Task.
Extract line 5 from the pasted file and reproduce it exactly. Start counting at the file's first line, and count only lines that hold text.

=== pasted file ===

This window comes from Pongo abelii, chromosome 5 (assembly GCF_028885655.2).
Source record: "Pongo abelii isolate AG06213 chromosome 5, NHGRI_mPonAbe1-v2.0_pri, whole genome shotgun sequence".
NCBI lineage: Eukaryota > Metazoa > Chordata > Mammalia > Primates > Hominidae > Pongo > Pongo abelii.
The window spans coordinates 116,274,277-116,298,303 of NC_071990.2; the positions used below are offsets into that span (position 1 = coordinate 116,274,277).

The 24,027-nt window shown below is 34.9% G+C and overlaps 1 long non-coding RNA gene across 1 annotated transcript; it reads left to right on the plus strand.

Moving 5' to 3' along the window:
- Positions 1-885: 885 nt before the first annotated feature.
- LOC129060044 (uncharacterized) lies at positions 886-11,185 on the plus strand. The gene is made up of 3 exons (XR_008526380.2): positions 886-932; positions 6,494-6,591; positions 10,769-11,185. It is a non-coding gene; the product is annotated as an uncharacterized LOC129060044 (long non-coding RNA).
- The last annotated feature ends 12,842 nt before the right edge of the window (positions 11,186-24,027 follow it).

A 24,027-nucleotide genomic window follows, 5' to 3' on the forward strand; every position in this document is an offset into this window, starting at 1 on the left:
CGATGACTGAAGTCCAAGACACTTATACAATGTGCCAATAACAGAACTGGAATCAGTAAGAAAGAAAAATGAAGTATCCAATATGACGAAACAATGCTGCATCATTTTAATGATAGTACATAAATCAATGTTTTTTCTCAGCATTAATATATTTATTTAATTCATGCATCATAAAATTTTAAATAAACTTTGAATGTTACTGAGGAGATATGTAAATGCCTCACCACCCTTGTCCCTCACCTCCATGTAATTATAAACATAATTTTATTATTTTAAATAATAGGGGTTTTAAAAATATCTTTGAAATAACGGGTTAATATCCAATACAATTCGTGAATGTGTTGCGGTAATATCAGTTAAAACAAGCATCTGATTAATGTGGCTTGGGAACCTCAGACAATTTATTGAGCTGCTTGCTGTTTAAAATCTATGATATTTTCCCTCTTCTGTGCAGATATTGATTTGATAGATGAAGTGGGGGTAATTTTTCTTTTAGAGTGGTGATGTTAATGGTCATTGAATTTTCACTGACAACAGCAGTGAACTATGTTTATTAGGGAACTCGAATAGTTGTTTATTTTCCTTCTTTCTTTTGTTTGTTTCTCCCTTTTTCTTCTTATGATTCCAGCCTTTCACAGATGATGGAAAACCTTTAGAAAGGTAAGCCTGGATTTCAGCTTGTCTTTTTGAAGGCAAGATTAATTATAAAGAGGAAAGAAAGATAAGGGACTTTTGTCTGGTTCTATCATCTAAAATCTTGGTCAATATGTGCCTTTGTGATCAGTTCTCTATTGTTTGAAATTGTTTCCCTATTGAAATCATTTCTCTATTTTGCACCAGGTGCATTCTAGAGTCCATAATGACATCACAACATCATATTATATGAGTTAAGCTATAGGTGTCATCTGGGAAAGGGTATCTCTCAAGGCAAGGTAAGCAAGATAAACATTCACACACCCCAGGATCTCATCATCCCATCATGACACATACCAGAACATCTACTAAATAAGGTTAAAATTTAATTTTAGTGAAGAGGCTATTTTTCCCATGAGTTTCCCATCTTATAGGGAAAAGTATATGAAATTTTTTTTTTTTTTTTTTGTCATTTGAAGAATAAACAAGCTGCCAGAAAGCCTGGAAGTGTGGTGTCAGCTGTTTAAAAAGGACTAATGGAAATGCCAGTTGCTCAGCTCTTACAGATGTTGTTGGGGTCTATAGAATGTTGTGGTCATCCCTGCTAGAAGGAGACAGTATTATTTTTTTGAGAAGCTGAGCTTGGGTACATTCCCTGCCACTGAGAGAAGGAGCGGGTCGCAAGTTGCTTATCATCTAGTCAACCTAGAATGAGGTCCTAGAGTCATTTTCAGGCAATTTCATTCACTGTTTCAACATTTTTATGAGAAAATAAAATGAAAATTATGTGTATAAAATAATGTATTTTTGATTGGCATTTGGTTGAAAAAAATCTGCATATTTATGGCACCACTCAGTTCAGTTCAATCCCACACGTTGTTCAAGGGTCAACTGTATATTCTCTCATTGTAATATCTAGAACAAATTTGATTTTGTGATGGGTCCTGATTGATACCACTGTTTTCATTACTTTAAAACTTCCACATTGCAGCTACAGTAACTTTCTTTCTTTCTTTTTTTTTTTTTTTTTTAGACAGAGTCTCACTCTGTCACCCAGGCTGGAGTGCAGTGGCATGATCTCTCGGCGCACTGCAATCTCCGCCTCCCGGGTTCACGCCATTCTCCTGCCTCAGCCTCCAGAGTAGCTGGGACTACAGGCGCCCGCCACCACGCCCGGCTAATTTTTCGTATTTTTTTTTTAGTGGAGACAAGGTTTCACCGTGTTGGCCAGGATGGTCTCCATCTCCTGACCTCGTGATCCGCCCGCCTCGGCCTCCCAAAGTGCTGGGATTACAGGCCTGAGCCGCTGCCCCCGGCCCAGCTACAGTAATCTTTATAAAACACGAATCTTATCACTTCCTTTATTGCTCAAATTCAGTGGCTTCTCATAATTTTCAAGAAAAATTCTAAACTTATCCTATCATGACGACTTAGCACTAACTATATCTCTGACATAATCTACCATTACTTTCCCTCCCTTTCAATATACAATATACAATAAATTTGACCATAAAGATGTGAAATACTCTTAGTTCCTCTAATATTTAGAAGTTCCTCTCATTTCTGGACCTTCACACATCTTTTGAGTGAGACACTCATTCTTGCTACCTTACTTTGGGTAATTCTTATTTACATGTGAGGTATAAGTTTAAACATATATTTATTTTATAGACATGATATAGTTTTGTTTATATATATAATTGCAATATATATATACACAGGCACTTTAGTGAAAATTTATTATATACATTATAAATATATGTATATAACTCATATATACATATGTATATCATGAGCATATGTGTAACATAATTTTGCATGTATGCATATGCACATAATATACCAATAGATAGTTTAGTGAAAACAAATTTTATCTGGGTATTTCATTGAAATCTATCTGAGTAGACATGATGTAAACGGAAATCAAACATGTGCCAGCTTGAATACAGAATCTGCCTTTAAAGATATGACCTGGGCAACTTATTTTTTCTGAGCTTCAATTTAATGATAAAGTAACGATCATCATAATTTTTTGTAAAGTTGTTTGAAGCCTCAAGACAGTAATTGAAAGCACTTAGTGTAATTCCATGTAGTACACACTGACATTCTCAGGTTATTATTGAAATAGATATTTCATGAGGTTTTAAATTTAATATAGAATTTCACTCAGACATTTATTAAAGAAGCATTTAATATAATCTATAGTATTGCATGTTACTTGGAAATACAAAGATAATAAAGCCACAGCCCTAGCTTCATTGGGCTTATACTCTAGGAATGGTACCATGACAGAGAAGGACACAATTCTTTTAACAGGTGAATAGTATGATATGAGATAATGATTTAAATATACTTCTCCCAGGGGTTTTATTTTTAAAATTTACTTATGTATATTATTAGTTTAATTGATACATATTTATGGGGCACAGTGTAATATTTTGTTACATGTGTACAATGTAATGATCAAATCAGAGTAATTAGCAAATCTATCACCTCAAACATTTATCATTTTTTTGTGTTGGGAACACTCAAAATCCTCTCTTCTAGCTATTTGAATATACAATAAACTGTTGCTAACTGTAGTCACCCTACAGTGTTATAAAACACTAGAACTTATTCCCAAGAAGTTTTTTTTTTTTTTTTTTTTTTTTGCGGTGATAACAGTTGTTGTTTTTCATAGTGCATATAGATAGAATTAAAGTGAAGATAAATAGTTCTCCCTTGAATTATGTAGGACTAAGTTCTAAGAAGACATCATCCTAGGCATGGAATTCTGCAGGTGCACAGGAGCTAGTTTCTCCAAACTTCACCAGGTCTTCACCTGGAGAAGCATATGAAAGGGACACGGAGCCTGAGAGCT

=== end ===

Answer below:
The 24,027-nt window shown below is 34.9% G+C and overlaps 1 long non-coding RNA gene across 1 annotated transcript; it reads left to right on the plus strand.